How to Create Your Own Git Server
Although I'm a happy (also paying) user of GitHub's offerings,
there are times when I prefer to host a private repository
on a server I control.
Setting up your own Git server can be useful
if you're isolated from the public internet,
if you're subject to inflexible regulations,
or if you simply want features different from those offered by GitHub
(and other similar providers).
Setting up a Git server on a Unix (Linux, Mac OS X, *BSD, Solaris, AIX)
machine isn't difficult,
but there are many details to observe.
Here is a complete guide.
Continue reading "How to Create Your Own Git Server"
The virtual machine (VM) is the most dazzling comeback in information technology. IBM implemented a VM platform architecture in the late 1960s in its CP/CMS operating system. The company’s goal was to provide the time-sharing capabilities that its batch-oriented System/360 lacked. Thus a simple control program (CP) created a VM environment where multiple instances of the single-user CMS operating system could run in parallel. Thirty years later, virtualization was rediscovered when companies like VMware found ways to virtualize the less accommodating Intel x86 processor architecture. The popularity of Intel’s platform and the huge amount of software running on it made virtualization an attractive proposition, spawning within a decade tens of proprietary and open source virtualization platforms.
Continue reading "Virtualize Me"
Don't Install Software by Hand
An IT system’s setup and configuration is a serious affair. It increasingly affects us developers mainly due to the proliferation and complexity of internet-facing systems. Fortunately, we can control and conquer this complexity by adopting IT-system configuration management tools.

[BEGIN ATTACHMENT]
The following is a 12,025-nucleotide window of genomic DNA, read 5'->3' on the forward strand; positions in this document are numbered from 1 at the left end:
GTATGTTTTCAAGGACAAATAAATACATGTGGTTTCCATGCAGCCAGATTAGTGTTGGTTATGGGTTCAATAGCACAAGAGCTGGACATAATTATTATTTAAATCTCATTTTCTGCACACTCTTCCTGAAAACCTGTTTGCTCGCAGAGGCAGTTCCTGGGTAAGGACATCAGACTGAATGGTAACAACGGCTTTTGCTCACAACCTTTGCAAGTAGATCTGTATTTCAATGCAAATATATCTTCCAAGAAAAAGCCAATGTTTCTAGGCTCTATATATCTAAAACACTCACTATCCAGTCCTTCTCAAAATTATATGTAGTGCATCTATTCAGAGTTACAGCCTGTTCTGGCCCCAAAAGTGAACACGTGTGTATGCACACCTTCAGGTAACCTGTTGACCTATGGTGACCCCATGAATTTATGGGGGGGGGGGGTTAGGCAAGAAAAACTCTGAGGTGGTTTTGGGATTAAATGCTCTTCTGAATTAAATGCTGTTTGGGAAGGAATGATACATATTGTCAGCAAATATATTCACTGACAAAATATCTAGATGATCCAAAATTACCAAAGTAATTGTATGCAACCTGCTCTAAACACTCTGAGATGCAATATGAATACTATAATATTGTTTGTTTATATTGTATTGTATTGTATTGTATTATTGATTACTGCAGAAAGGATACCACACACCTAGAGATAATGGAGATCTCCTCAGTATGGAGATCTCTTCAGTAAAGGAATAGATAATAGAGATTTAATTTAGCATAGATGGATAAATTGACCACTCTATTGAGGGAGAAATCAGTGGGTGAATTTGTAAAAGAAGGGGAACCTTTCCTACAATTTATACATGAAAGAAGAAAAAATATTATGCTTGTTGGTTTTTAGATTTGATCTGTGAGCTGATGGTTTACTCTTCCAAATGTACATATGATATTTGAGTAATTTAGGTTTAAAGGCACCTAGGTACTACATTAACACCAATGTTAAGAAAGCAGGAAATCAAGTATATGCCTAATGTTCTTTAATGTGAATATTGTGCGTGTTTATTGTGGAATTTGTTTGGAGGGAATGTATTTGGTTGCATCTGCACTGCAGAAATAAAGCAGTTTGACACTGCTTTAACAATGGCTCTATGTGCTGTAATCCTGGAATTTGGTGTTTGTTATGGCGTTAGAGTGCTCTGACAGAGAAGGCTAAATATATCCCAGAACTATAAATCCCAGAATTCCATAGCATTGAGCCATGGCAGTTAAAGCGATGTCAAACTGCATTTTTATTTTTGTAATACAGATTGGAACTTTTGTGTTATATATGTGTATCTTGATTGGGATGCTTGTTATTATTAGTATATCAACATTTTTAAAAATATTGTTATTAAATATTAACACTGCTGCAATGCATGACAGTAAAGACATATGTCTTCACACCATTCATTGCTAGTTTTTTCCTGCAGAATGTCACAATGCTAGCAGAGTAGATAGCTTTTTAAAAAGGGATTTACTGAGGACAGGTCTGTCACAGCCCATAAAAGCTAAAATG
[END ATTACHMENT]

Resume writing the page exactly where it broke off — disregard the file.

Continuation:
Continue reading "Don't Install Software by Hand"
Why are AWS Command-Line Tools so Slow?
Amazon's Elastic Compute Cloud command-line tools are useful building
blocks for creating more complex shell scripts.
They allow you to start and stop instances, get their status,
add tags, manage storage, IP addresses, and so on.
They have one big disadvantage: they take a long time to run.
For instance, running ec2-describe-instances for six instances
takes 19 seconds on an m1.small AWS Linux instance.
One answer given,
is that this is caused by JVM startup overhead.
I found that hard to believe,
because on the same machine a Java "hello world" program executes in 120ms,
and running ec2-describe-instances --help takes just 321ms.
So I set out to investigate, and, using multiple tracing tools and techniques,
this is what I found.
Continue reading "Why are AWS Command-Line Tools so Slow?"
Package Management Systems
DLL hell was a condition that often afflicted unfortunate users of old Microsoft Windows versions. Under it, the installation of one program would render others unusable due to incompatibilities between dynamically linked libraries. Suffering users would have to carefully juggle their conflicting DLLs to find a stable configuration. Similar problems distress any administrator manually installing software that depends on incompatible versions of other helper modules.
Continue reading "Package Management Systems"
Using the HP 4470c Scanner Under Windows 7
Hewlett Packard nor
Microsoft Windows 7
offer native support for my HP 4470c scanner.
Throwing a working scanner away to buy a new one only because some
software was missing seemed like a waste,
so I looked for an alternative solution.
This is how I made it work using SANE,
an open source framework for scanners.
Continue reading "Using the HP 4470c Scanner Under Windows 7"
Sane vim Editing of Unicode Files
Being able to use plain alphabeitc keys as editing commands
is for many of us a great strength of the vi editor.
It allows us to edit without hunting for the placement of
the various movement keys on each particular keyboard,
and, most of the time,
without having to juggle in order to combine particular keys with
Continue reading "Sane vim Editing of Unicode Files"
However, this advantage can turn into a curse when editing files
using a non-ASCII keyboard layout.
When the keyboard input method is switched to another script
(Greek in my case, or, say, Cyrillic for others)
vi will stop responding to its normal commands, because it will
encounter unknown characters.
Here is how I've dealt with this problem.
Batch Files as Shell Scripts Revisited
Four years ago I wrote